According to ICAO Doc 9931, a Continuous Descent Operation is an operation, enabled by airspace design, procedure design and ATC facilitation, in which an arriving aircraft descends continuously, to the greatest extent possible, by employing minimum engine thrust, ideally in a low drag configuration, prior to the final approach fix.
One of the main drawbacks of CDOs is their negative impact in airport/airspace capacity if current separation procedures are used. Thus, at present CDOs are usually flown during hours of low traffic demand in order to minimize ATC instructions leading to trajectory deviations and consequently to non-optimal operations. The Multi Parameter Guidance with Time and Energy Managed Operations (MPG-TEMO) is a novel Flight Management System (FMS) function developed in the framework of CleanSky that proposes to introduce strict time constraints in the CDO trajectory in order to give the ATC a powerful tool to cope with separation issues.
As stated in the call for tenders, the aim of this activity was to help define, prepare, perform and analyse two flight simulator experiments, which were a prerequisite to the Flight-Test. Furthermore, the partner was supposed to support the a7c integration process prior to the Flight Test and with the final test result analyis.
One of the key aspects of the proposed solution was to focus first efforts of the project in identifying the main changes that bring MTG TEMO to the CDO standard procedure, in order to early draft the main operational, safety and certification issues that must be taken into account during the project. To do so, the leader of this consortium had sought the participation of the UPC Department that had been involved in the previous MTG TEMO projects for the CSJU.
Extensive background of proposed engineers, researchers, as well as, Pilot Manager and flight crew ensured early identification of problems and valuable solutions proposition while fulfilling CSJU project objectives.
CONCORDE (Flight Operations for Novel Continuous Descent) is a Research & Development project funded by the Clean Sky Joint Technology Initiative and project-managed by Pildo Labs. It is designed to evaluate the viability of the Time and Energy Managed Operations (TEMO) concept.
TEMO is a green concept that enables aircraft to fly optimum speed trajectories whilst adhering to time constraints for spacing. For this purpose, TEMO algorithm has been developed using non-linear programming (NLP) solver for the trajectory prediction and optimisation. Once the optimum trajectory is computed, TEMO use of the aircraft autopilot to guide the aircraft using Speed-on-Elevator (SOE) control and with thrust set to idle. In case that TEMO cannot plan an energy neutral trajectory, the concept makes use of the autothrottle and auto speedbrakes systems to add or remove energy from the system at certain points of procedure.
Throughout the CONCORDE project framework, TEMO concept has been successfully evaluated by defining, executing and analysing different simulator and real experimental flight campaigns in order to demonstrate its operational feasibility and environmental benefits.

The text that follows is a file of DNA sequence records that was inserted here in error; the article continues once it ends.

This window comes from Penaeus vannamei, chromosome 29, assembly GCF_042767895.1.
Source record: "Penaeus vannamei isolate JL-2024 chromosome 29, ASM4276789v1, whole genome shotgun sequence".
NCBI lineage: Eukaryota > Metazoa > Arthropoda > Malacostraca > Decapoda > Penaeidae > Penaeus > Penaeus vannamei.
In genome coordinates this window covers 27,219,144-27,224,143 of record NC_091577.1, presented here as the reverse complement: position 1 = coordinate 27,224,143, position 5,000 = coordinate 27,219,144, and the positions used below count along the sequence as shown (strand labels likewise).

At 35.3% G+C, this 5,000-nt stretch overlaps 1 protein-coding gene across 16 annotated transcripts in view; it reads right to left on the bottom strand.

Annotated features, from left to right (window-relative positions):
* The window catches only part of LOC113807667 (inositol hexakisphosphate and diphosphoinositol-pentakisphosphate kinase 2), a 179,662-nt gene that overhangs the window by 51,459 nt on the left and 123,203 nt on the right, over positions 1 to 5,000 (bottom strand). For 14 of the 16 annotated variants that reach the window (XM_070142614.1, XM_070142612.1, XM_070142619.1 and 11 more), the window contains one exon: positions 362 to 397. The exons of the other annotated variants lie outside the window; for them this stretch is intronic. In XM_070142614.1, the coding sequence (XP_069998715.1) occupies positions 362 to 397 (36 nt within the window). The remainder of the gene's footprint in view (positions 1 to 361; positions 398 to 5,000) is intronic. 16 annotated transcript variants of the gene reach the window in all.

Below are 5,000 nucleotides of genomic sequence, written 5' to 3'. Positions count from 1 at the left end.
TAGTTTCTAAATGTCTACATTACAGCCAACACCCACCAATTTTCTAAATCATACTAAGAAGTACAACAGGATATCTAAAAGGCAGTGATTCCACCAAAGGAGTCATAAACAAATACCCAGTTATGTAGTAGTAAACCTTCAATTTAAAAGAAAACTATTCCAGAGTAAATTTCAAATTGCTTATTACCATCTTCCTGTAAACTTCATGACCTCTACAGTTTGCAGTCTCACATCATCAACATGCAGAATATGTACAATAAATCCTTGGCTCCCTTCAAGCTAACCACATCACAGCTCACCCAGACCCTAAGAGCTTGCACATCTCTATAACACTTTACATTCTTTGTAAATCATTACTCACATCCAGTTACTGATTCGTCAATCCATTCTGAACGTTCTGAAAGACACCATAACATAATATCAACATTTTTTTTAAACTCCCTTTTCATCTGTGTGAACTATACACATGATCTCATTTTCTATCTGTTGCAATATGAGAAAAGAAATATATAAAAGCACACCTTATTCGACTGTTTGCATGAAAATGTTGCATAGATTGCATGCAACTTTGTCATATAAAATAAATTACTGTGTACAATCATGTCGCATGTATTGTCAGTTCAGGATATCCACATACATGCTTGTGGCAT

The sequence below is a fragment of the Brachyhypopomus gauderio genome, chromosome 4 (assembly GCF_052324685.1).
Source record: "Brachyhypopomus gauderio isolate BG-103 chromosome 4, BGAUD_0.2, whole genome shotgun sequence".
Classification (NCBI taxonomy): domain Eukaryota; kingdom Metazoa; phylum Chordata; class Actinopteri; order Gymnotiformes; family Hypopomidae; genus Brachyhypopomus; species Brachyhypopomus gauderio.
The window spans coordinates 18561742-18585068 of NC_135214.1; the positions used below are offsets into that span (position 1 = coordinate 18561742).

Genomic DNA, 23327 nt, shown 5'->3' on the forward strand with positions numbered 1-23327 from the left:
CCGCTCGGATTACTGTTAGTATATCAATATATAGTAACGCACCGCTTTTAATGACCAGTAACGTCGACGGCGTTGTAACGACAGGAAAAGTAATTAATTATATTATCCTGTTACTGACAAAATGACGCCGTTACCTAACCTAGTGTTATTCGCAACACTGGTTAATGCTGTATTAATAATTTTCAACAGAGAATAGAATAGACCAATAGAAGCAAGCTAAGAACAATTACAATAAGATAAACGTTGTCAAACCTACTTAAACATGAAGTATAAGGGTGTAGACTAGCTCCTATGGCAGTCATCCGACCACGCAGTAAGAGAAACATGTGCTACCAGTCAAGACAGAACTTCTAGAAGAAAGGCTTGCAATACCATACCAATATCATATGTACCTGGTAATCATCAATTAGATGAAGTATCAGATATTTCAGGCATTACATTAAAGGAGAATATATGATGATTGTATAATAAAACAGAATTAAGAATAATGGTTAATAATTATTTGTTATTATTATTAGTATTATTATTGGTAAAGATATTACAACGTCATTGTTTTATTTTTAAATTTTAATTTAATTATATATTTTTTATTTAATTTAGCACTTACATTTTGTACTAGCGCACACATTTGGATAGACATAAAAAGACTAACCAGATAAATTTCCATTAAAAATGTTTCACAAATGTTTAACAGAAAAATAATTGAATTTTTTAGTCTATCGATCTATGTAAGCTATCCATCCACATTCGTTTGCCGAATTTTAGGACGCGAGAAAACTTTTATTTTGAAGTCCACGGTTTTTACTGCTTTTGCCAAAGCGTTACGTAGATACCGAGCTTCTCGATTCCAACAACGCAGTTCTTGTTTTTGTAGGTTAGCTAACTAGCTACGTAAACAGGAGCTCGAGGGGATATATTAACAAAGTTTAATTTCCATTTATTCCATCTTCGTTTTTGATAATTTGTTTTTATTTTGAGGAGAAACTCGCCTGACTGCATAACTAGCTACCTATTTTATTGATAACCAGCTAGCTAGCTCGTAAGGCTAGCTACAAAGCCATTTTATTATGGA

Initially, the Experiment Plan was drafted detailing the approach for testing the TEMO concept in two different simulators. The main points defined per each experiment were: analysis of TEMO software version to be used, research questions and hypotheses to be taken into consideration when analysing the experiment results, validation objectives and acceptance criteria to assess the experiment and simulator experiment scenarios.
According to the experiment plan, both TEMO simulation experiment were executed and analysed. First flight simulator experiment was performed at topic manager Amsterdam premises along 3 days (July 8th, 9th and 10th 2014) with the aim of demonstrating that TEMO concept reaches a Technical Readiness Level (TRL) 5, in which technology is validated in a relevant (simulated) environment. Second simulator experiment was performed at topic manager Braunschweig premises along 3 days (September 22nd, 23rd and 24th of 2014) with the aim of investigating the possibility of using TEMO on a modern aircraft with unmodified or only slightly modified avionic systems.
Afterwards, and based on the good results obtained in the simulator experiments, in October 2015 topic manager executed a flight trial campaign using a Cessna Citation II research aircraft at Eelde airport in the Netherlands. The trials, executed along 6 days, consisted of several descents and approaches demonstrating the TEMO feasibility and environmental benefits. CONCORDE consortium supported these experiments by providing technical assistance and contributing to the assessment tasks. Different TEMO conceptual variants were flown and it was demonstrated that the TEMO concept is feasible and enables arrival with timing errors below 10 seconds.
Finally, the different aspects involving TEMO concept integration into a commercial aircraft were analysed by identifying which should be the new elements on-board, TEMO-avionics interfaces and certification difficulties that could be faced in the process.